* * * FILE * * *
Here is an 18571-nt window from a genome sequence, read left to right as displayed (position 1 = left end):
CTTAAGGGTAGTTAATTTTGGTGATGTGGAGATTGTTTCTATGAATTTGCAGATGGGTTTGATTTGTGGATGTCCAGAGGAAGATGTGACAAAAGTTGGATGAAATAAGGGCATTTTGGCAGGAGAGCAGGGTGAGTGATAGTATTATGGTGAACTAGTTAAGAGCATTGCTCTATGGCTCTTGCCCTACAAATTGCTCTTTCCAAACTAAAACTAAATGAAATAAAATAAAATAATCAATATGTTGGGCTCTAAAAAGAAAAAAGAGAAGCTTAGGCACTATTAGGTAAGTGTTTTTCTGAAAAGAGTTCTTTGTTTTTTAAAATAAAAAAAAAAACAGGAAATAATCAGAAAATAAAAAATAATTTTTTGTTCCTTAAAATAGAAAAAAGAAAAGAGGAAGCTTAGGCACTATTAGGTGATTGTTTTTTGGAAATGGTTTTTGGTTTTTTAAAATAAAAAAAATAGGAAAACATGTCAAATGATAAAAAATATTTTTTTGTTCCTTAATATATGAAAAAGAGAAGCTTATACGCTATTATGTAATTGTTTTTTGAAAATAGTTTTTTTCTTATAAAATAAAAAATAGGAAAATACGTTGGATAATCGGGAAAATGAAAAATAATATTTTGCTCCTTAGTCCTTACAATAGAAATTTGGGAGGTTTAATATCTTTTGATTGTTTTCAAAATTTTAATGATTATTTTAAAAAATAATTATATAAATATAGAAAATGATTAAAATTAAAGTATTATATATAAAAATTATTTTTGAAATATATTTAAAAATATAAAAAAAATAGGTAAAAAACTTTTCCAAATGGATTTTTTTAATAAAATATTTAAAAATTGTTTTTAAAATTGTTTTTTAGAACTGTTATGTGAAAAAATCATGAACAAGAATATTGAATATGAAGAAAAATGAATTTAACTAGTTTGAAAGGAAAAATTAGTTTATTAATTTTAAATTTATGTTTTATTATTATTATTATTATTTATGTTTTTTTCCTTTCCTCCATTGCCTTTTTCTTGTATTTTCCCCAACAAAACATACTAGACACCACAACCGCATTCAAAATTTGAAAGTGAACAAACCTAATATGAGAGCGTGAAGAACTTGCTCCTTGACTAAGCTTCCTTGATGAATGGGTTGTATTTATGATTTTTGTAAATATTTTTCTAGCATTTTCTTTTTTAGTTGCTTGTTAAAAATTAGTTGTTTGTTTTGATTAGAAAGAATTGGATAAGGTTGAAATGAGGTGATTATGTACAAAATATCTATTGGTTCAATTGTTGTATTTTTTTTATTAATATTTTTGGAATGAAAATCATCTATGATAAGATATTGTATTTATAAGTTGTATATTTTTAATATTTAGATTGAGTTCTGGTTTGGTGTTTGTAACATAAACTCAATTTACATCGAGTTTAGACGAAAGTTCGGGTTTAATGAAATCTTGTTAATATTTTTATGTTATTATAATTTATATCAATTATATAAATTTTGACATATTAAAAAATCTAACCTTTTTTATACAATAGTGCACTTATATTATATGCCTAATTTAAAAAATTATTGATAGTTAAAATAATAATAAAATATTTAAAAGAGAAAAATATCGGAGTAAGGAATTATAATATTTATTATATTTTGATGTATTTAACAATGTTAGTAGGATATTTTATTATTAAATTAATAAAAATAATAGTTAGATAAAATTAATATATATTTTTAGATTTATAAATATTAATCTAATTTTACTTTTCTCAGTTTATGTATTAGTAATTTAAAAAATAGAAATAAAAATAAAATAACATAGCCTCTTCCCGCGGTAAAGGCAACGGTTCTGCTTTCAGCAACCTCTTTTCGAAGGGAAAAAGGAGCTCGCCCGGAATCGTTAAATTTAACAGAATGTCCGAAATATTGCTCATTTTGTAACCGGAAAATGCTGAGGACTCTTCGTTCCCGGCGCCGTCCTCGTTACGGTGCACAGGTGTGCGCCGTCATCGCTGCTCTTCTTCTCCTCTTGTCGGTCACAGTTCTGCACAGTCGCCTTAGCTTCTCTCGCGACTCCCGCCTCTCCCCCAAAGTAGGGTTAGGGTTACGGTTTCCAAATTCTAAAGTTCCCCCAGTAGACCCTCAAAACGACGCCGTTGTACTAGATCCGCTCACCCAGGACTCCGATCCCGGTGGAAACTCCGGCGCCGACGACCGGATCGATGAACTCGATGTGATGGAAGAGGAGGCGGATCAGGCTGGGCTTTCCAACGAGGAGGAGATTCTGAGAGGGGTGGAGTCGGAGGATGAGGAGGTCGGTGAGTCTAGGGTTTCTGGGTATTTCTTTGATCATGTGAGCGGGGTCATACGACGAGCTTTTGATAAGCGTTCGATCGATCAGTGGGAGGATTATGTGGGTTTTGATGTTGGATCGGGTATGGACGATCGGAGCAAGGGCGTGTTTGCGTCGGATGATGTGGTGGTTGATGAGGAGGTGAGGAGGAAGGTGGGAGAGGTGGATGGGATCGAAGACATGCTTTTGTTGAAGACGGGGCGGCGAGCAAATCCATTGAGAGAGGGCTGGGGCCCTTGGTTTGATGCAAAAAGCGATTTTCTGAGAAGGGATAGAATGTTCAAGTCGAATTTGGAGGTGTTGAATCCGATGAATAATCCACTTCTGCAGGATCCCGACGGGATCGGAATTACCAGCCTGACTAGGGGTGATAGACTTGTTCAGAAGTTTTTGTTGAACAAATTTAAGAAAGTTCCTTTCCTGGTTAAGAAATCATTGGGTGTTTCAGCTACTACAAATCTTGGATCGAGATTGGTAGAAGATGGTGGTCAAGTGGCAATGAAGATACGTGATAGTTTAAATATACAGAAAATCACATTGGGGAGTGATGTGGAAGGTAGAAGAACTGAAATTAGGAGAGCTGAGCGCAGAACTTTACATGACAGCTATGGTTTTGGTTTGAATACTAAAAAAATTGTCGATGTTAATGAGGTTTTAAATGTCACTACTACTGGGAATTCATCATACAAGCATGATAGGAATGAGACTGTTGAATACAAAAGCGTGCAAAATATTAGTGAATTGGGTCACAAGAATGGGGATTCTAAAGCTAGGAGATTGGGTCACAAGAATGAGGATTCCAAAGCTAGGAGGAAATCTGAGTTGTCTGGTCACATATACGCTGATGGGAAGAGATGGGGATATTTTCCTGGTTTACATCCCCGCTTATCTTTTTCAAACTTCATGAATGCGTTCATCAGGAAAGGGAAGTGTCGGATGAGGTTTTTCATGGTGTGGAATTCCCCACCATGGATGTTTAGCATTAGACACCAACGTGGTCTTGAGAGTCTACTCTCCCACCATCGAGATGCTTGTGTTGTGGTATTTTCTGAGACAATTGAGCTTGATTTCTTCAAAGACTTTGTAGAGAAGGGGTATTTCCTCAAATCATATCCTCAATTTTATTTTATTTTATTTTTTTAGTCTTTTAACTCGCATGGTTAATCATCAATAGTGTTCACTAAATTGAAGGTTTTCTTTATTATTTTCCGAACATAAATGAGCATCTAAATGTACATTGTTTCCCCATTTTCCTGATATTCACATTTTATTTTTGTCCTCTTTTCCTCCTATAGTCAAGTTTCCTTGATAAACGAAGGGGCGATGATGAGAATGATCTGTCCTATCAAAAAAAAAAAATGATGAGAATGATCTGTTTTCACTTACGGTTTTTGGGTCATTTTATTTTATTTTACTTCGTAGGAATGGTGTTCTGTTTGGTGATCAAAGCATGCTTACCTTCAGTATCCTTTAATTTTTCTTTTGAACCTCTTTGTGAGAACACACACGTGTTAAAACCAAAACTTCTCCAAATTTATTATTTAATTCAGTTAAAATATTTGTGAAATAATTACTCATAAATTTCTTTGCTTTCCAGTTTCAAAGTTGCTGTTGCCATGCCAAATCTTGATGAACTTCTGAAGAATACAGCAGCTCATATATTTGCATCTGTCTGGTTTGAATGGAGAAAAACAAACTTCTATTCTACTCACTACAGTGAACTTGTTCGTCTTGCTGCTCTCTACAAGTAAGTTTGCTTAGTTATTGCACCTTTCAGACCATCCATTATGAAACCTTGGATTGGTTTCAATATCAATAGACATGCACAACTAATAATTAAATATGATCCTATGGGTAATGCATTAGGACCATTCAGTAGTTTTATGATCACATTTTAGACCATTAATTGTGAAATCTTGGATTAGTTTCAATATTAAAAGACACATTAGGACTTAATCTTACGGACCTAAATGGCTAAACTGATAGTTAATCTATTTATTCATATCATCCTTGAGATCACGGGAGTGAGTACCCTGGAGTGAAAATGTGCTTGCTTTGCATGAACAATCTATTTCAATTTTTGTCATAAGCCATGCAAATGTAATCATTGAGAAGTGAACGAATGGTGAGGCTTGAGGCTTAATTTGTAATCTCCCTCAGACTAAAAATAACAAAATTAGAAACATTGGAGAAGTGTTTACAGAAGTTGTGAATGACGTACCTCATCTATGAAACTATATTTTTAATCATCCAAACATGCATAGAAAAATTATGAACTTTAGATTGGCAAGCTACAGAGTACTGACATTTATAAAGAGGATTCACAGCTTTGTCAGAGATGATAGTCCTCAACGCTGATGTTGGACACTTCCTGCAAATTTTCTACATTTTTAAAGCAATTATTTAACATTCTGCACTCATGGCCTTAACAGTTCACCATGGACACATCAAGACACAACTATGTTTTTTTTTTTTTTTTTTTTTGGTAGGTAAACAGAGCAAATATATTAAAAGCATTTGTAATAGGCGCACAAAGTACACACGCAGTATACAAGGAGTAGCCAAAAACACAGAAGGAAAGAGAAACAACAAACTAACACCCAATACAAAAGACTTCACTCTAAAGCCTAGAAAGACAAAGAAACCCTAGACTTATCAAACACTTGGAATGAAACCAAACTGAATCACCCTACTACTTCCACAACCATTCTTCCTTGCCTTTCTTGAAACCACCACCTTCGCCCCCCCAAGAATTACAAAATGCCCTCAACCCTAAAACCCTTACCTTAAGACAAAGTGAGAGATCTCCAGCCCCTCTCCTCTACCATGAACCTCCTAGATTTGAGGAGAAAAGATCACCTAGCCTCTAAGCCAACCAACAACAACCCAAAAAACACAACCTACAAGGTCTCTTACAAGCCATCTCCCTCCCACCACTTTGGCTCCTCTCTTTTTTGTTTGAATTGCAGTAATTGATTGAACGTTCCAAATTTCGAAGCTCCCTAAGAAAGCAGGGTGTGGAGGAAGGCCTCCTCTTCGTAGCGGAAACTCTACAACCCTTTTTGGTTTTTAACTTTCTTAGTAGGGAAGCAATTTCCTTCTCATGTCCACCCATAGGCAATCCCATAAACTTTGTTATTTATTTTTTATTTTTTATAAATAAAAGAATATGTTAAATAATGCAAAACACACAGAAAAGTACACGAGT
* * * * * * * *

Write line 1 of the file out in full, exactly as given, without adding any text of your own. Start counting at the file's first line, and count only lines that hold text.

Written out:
Here is an 18571-nt window from a genome sequence, read left to right as displayed (position 1 = left end):